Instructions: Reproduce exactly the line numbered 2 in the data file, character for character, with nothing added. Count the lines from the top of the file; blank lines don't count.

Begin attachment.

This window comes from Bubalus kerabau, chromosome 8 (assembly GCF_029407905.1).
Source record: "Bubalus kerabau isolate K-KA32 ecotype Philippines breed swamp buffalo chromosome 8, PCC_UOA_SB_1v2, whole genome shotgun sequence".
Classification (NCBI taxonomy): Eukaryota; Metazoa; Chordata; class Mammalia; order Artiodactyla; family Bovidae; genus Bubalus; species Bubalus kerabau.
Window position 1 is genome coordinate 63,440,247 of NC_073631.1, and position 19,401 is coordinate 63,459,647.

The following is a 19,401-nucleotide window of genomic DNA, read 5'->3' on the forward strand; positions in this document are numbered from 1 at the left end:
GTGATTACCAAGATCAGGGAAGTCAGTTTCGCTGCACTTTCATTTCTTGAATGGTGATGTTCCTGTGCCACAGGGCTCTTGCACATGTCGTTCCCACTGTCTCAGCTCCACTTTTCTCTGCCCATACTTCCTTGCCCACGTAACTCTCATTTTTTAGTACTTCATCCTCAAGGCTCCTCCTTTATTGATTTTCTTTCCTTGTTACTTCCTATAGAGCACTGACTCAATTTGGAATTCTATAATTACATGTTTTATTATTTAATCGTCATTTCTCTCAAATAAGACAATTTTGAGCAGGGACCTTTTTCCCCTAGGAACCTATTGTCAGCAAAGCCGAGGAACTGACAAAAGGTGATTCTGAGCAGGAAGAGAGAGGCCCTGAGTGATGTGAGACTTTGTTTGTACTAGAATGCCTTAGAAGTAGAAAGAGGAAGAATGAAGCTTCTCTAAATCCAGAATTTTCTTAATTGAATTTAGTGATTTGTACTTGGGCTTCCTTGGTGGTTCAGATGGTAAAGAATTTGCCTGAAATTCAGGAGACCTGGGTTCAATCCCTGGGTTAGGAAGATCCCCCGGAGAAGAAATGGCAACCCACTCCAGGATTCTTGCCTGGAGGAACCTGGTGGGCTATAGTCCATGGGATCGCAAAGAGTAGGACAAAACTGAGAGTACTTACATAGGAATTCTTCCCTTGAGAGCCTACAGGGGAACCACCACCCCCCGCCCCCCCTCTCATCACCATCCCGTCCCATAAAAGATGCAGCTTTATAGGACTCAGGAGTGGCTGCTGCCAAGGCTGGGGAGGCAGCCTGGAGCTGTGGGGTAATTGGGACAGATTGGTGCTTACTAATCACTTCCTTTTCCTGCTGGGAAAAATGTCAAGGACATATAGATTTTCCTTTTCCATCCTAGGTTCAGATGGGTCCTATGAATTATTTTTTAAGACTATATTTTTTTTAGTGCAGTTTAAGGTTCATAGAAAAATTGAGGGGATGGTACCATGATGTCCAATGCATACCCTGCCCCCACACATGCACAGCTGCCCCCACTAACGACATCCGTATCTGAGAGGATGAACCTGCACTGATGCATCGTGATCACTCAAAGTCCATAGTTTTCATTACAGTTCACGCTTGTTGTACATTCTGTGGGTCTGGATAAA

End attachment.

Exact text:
Source record: "Bubalus kerabau isolate K-KA32 ecotype Philippines breed swamp buffalo chromosome 8, PCC_UOA_SB_1v2, whole genome shotgun sequence".